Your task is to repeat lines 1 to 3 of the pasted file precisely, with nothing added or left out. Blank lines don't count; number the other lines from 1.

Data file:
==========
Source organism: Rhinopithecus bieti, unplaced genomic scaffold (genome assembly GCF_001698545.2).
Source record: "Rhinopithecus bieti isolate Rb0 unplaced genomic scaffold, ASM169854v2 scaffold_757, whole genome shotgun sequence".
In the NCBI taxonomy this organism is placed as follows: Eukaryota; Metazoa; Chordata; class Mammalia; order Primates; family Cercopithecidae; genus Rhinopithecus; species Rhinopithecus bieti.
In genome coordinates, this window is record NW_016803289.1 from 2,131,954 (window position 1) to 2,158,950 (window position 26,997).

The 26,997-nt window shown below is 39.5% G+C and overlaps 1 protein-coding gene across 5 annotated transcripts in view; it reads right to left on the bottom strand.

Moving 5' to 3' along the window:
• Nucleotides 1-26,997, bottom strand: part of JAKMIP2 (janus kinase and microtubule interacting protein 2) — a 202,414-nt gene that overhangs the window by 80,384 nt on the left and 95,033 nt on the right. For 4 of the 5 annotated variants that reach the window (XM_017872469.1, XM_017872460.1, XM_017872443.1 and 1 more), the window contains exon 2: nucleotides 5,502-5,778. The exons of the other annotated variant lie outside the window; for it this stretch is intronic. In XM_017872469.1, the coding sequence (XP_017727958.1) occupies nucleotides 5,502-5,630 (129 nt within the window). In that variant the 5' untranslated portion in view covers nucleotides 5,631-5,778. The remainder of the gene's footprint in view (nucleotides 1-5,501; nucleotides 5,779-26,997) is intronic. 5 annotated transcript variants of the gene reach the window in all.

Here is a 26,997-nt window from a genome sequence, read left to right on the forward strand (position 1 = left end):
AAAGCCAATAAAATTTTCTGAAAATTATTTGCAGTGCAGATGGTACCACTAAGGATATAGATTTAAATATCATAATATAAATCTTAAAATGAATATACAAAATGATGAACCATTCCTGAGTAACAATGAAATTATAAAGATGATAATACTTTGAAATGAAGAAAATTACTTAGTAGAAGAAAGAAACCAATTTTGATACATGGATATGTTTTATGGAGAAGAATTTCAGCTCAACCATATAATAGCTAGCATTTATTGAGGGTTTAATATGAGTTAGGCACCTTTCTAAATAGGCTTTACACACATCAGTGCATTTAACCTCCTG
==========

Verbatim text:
Source organism: Rhinopithecus bieti, unplaced genomic scaffold (genome assembly GCF_001698545.2).
Source record: "Rhinopithecus bieti isolate Rb0 unplaced genomic scaffold, ASM169854v2 scaffold_757, whole genome shotgun sequence".
In the NCBI taxonomy this organism is placed as follows: Eukaryota; Metazoa; Chordata; class Mammalia; order Primates; family Cercopithecidae; genus Rhinopithecus; species Rhinopithecus bieti.